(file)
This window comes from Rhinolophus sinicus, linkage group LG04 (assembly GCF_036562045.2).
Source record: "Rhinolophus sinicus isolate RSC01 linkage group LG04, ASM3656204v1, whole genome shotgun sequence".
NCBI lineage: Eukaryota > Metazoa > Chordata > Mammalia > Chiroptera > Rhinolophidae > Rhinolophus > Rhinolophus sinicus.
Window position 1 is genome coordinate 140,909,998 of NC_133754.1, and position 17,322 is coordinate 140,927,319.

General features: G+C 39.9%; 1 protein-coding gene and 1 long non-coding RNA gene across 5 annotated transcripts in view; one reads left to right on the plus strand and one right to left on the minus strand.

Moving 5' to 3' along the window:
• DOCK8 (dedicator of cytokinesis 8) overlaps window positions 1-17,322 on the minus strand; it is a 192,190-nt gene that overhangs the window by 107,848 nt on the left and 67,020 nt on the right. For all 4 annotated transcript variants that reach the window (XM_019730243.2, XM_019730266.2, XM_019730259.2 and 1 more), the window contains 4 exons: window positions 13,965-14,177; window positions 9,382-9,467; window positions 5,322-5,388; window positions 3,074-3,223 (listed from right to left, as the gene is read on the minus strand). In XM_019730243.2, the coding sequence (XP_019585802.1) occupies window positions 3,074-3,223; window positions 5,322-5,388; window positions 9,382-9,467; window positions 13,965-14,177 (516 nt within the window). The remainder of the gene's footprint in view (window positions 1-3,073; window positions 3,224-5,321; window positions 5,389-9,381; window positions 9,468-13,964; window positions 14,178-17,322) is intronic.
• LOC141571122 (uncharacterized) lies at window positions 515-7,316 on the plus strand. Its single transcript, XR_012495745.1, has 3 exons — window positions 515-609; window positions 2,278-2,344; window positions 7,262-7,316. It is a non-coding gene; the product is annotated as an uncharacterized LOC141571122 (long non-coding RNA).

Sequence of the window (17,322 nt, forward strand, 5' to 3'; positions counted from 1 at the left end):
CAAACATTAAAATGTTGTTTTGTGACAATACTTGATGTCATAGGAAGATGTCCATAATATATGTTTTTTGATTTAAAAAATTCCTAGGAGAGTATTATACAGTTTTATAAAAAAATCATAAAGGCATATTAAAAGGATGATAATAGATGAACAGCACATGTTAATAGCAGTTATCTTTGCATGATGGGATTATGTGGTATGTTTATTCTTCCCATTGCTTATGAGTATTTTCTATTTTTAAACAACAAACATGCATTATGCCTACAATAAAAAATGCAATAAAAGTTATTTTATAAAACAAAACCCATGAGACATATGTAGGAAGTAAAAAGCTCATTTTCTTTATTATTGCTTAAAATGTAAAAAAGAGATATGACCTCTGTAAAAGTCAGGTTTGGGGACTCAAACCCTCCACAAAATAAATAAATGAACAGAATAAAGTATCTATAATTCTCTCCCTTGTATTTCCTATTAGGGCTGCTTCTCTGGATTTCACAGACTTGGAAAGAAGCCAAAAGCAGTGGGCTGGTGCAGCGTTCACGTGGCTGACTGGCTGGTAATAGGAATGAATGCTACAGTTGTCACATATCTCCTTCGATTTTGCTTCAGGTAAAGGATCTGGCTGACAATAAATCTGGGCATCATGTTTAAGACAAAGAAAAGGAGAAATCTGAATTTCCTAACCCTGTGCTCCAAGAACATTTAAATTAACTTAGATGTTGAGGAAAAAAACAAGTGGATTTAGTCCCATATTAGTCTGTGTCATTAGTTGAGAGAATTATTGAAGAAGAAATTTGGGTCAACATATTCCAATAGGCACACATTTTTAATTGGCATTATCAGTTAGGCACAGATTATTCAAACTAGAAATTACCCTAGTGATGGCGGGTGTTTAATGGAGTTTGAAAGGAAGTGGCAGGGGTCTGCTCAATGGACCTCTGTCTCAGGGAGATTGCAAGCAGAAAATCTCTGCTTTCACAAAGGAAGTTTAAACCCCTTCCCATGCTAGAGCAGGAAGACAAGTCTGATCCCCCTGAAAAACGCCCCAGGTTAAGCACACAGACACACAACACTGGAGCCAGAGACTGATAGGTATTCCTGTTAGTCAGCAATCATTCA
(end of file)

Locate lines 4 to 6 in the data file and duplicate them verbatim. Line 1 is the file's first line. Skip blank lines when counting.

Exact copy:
Window position 1 is genome coordinate 140,909,998 of NC_133754.1, and position 17,322 is coordinate 140,927,319.

General features: G+C 39.9%; 1 protein-coding gene and 1 long non-coding RNA gene across 5 annotated transcripts in view; one reads left to right on the plus strand and one right to left on the minus strand.

Moving 5' to 3' along the window: